an earlier traumatic event. The earlier memory is reprintedin the context of later experience.
© 2022 BPF and John Wiley & Sons Ltd.
British Journal of Psychotherapy 00, 0 (2022) 116
Stephen Blumenthal14
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STEPHEN BLUMENTHAL D.Clin.Psychol., F.Inst.Psychoanal is a psychoanalyst and clini-
cal psychologist in private practice and at the Portman Clinic, Tavistock and Portman NHS
© 2022 BPF and John Wiley & Sons Ltd.
British Journal of Psychotherapy 00, 0 (2022) 116
Mother Nature and Father Time 15
Foundation Trust. He is a Fellow of the British Psychoanalytical Society and an Associate
Fellow of the British Psychological Society. He has a particular interest in understanding the
connection between the mind and behaviour, and the risk of acting out in ways which are
harmful to self and others. He is interested in the public understanding of psychological ideas.
He is author of a number of books, including Assessing Risk: A Relational Approach. He has
published many peer reviewed research papers, and he has also written a number of articles
in the popular press. Address for correspondence: []
© 2022 BPF and John Wiley & Sons Ltd.
British Journal of Psychotherapy 00, 0 (2022) 116
Stephen Blumenthal16
ResearchGate has not been able to resolve any citations for this publication.
'Why in this enlightened day would one choose to entitle a work Perversion, a term that is becoming passe? The great research published in the last decade or two has taught us that aberrant sexual behavior is found in other species, is ubiquitous in man, and is the product of brain and hormonal factors that can function independently of anything we might call psyche. Then too, their findings make researchers regret society's moral stance that sexual aberration is unnatural-sinful-and the repressive social action that follows. Thus, in ridding ourselves of the concept of perversion, we have the tempting combination of good research serving a humane cause. Yet it is the author's contention, explored in the body of this book, that perversion exists. The connotations of the word are unpleasant and have a flavor of morality and therefore of free will that is antiquated in these days of science and determinism. It is to avoid such connotations that the softer terms "variant", "deviation," or "aberration" are used.
My first aim has been to identify the implicit assumptions underlying Winnicott's detailed notes on a fragment of an analysis dating from 1955 and published after his death. The importance given by Winnicott to the father figure as early as 1955 is one of my discoveries; another is the deep Freudian roots of his thinking. In this essay I propose a new way of linking together the concepts of 'paternal function' and the 'psychoanalytical frame'. Developing my hypothesis, I compare my reading of Winnicott and my way of reading José Bleger's study on the frame. Like Winnicott, I explore in detail a process of discovery, focusing on what the analyst and the patient are nor fully aware of …'as yet'. I am not proposing to unify Winnicott's and Bleger's thinking. My aim is to avoid the pitfall of eclecticism and, in so doing, to recognize both the related depths they sound in their thinking and their otherness. I want to share with the readers their 'meeting' in my mind.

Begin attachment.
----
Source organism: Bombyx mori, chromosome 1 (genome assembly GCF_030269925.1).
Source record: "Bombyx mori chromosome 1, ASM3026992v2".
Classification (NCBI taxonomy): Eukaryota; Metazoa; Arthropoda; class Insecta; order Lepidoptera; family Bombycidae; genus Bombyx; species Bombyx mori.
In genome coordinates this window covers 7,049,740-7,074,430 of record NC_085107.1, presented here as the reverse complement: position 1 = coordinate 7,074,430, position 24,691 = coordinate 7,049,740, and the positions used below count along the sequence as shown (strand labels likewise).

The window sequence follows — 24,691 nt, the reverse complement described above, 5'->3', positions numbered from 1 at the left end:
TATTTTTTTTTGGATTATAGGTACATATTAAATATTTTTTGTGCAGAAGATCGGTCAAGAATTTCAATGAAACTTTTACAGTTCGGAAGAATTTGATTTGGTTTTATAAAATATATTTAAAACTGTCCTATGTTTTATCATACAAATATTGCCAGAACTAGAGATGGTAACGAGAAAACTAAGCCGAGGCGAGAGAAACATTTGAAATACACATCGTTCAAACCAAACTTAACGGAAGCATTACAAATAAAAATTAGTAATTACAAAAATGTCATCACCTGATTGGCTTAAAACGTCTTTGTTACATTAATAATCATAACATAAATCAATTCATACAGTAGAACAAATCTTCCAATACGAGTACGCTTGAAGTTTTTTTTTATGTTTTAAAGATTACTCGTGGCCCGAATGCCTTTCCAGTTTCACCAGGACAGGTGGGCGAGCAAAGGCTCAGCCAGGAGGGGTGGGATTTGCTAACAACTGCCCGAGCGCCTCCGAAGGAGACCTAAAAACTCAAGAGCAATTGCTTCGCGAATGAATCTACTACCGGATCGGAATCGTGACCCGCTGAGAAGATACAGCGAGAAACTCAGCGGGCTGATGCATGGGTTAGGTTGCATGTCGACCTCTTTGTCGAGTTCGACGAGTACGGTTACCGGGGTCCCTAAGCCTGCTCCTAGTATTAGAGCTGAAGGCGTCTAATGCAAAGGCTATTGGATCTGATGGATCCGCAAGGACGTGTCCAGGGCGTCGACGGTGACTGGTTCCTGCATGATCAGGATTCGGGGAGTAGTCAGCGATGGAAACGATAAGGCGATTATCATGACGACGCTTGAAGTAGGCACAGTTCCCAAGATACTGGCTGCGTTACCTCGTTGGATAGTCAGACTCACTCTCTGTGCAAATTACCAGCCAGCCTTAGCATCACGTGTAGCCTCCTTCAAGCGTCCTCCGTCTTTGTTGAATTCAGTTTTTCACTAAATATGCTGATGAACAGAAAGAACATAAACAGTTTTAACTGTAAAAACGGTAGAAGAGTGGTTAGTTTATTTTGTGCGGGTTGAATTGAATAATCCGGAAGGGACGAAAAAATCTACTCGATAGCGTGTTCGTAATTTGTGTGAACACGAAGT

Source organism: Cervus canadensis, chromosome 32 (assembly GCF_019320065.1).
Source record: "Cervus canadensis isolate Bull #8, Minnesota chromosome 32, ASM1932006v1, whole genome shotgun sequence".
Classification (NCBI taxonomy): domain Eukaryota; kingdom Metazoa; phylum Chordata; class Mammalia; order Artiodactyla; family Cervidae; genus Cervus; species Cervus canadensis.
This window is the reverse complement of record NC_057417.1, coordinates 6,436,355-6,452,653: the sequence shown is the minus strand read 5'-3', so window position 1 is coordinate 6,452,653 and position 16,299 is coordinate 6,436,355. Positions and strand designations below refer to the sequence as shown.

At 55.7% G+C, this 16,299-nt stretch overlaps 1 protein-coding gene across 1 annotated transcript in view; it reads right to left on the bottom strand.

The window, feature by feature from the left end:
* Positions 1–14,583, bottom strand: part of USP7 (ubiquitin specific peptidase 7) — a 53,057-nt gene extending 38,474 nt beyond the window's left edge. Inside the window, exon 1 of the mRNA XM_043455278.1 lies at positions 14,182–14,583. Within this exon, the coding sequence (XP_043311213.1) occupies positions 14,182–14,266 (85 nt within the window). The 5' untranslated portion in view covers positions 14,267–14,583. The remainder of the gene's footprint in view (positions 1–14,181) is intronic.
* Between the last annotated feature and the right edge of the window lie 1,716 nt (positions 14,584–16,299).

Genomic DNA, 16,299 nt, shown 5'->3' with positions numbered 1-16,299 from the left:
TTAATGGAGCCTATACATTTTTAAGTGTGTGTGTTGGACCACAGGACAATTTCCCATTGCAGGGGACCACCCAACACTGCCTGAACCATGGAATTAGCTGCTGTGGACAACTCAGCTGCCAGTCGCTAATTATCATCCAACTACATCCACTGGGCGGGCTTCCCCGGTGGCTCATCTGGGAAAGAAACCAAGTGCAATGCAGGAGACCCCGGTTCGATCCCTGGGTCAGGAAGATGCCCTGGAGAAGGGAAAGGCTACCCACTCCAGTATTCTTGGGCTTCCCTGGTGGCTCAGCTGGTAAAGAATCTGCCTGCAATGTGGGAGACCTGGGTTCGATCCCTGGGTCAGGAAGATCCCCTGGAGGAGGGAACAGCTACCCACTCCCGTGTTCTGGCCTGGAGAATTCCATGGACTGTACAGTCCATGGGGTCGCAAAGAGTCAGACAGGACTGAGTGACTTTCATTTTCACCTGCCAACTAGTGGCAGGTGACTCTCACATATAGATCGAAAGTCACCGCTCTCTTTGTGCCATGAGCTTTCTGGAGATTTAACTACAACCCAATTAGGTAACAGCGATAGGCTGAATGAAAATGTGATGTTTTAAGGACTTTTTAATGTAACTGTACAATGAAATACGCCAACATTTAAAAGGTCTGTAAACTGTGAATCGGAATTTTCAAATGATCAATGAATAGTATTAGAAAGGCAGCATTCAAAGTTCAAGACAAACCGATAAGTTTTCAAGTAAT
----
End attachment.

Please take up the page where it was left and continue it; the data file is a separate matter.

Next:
It is not clear that either the categories "given" to us by our senses, or those abstracted for us by the processes of scientific investigation, constitute the most "real" or even the most "useful" modes of apprehending the fundamental nature of being or experience. The categories offered by traditional myths and religious systems might play that role. Such systems of apprehension present the world as a place of constant moral striving, conducted against a background of interplay between the "divine forces" of order and chaos. "Order" is the natural category of all those phenomena whose manifestations and transformations are currently predictable. "Chaos" is the natural category of "potential" - the potential that emerges whenever an error in prediction occurs. The capacity for creative exploration - embodied in mythology in the form of the "ever-resurrecting hero" - serves as the mediator between these fundamental constituent elements of experience. Voluntary failure to engage in such exploration - that is, forfeit of identification with "the worldredeeming savior" - produces a chain of causally interrelated events whose inevitable endpoint is adoption of a rigid, ideology-predicated, totalitarian identity, and violent suppression of the eternally threatening other.